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6166 UNIT 3 Section 1 Answers

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Problem 8.17 in Ott and Longnecker. Researchers record the yields of corn, in bushels per plot, for four different varieties of corn, A, B, C, and D. In a controlled greenhouse experiment, the researchers randomly assign each variety to eight of 32 plots available for the study. The yields are listed here.
A B C D 2.5 3.6 4.3 2.8 3.6 3.9 4.4 2.9 2.8 4.1 4.5 3.1 2.7 4.3 4.1 2.4 3.1 2.9 3.5 3.2 3.4 3.5 3.4 2.5 2.9 3.8 3.2 3.6 3.5 3.7 4.6 2.7
1. Write the linear model for these data.
y_{ij} = m + a_{i} + e_{ij}
2. Perform a oneway analysis of variance. Test the hypothesis of no differences in average yields at a type I error rate of 5%.
3. Test the hypothesis of equal variances. Do these data need to be transformed? If so, what transformation would you use?
4. For each variety, compute the sample mean and subtract this mean from each observation (i.e. center each variety). Combine all these "residuals" into on data set and test for normality. Is there any indication that these data are not normal.
5.Perform the KruskalWallis test on these data. How do the results compare to the analysis of variance procedure
We will use Minitab to solve this problem. The data should be stacked to run all of the above analyses. In addition we will use both numberic codes and alphabetic codes for the variaty names. Below is a partial printout of the worksheet (wouldn't all fit on the screen for a screen capture.)
The analysis of variance table for the oneway classification model is given below: (STAT>ANOVA> One Way)
Oneway Analysis of Variance Analysis of Variance for Yield Source DF SS MS F P Name 3 6.621 2.207 11.05 0.000 Error 28 5.594 0.200 Total 31 12.215 Individual 95% CIs For Mean Based on Pooled StDev Level N Mean StDev +++ A 8 3.0625 0.4033 (*) B 8 3.7250 0.4234 (*) C 8 4.0000 0.5503 (*) D 8 2.9000 0.3928 (*) +++ Pooled StDev = 0.4470 3.00 3.50 4.00
With a pvalue for the Ftest below 0.00049 we would reject the null hypothesis of equal group means and consider the alternative that there are differences among the four varieties in average yield.
We begin by checking the assumption of homogeneity of variance. To do this we perform a test of variance with results given below: (STAT > ANOVA > Homogeniety of Variance).
Homogeneity of Variance Response Yield Factors Name ConfLvl 95.0000 Bonferroni confidence intervals for standard deviations Lower Sigma Upper N Factor Levels 0.240412 0.403334 1.03509 8 A 0.252385 0.423421 1.08664 8 B 0.328027 0.550325 1.41232 8 C 0.234128 0.392792 1.00804 8 D Bartlett's Test (normal distribution) Test Statistic: 1.031 PValue : 0.794 Levene's Test (any continuous distribution) Test Statistic: 0.565 PValue : 0.643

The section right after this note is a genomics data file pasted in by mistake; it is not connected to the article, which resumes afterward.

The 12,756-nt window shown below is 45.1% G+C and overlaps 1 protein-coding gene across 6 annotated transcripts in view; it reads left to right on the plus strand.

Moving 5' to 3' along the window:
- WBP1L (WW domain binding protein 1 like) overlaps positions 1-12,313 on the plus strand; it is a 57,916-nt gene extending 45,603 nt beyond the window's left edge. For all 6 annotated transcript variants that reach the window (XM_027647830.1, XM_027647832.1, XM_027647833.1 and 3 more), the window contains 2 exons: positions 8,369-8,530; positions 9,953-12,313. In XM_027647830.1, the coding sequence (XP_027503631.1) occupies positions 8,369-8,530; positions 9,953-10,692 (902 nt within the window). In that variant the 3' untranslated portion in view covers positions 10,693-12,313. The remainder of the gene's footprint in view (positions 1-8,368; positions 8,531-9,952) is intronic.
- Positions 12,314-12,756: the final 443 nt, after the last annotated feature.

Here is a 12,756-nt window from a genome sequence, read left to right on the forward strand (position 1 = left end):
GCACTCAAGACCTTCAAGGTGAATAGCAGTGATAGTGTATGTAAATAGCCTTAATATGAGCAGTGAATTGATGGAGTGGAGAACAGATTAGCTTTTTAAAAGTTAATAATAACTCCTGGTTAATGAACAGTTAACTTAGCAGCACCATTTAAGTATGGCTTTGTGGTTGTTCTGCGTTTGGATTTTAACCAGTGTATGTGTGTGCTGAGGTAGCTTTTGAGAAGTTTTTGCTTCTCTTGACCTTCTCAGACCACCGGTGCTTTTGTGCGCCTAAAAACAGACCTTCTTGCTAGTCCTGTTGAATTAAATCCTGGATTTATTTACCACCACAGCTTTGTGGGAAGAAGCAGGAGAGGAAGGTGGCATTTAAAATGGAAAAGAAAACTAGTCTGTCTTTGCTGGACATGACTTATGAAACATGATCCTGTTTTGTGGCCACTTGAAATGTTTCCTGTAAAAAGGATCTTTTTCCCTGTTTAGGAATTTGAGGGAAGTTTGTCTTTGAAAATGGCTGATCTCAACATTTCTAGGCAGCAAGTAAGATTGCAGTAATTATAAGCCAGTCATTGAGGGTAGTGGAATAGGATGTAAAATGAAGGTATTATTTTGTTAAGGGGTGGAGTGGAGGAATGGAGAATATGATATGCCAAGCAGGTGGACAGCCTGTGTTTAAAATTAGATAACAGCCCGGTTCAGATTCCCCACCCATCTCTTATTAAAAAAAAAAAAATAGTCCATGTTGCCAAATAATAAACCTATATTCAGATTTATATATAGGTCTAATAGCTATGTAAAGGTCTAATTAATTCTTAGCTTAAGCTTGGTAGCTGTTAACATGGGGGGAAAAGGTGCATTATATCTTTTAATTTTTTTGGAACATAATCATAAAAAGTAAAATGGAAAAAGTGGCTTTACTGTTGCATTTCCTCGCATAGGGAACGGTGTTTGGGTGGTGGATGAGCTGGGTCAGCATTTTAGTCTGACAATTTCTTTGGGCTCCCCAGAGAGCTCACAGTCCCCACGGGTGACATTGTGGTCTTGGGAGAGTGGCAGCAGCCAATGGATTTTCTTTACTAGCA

Both Bartlett's Test and Levene's Test suggest that there are NO significant differences among the variances of the four groups. Hence we DO NOT reject the null hypothesis of equal variances.
We reserve the decision on whether the data need to be transformed until we look at the question of normality of the residuals. In the dialog box associated with performing the ANOVA there are two checkboxes that give us the option to compute residuals and model fits (Fits is another word for the predicted mean).
These options add two columns to the worksheet, RESI1 and FITS1. Using GRAPH>PROBABILITY PLOT one can produce the normal probability plot to check on normality of the residuals.
I have used the edit capabilities of Minitab to highlight the points, color them and increase their size so you can see them. Note that there is some systematic deviation from linearity but not a whole lot. In this case this is probably not enough to force us to change our analysis or even enough to merit considering a transformation of the response.
Finally we perform the Kruskal Wallis procedure on the data (STAT > Nonparametrics > KruskalWallis ).
KruskalWallis Test KruskalWallis Test on Yield Name N Median Ave Rank Z A 8 3.000 11.1 1.89 B 8 3.750 21.9 1.87 C 8 4.200 24.4 2.74 D 8 2.850 8.7 2.72 Overall 32 16.5 H = 16.50 DF = 3 P = 0.001 H = 16.56 DF = 3 P = 0.001 (adjusted for ties)
With such small pvalues it is clear that we reject the null hypothesis of equal variety medians and conclude that the group differ in their true median values.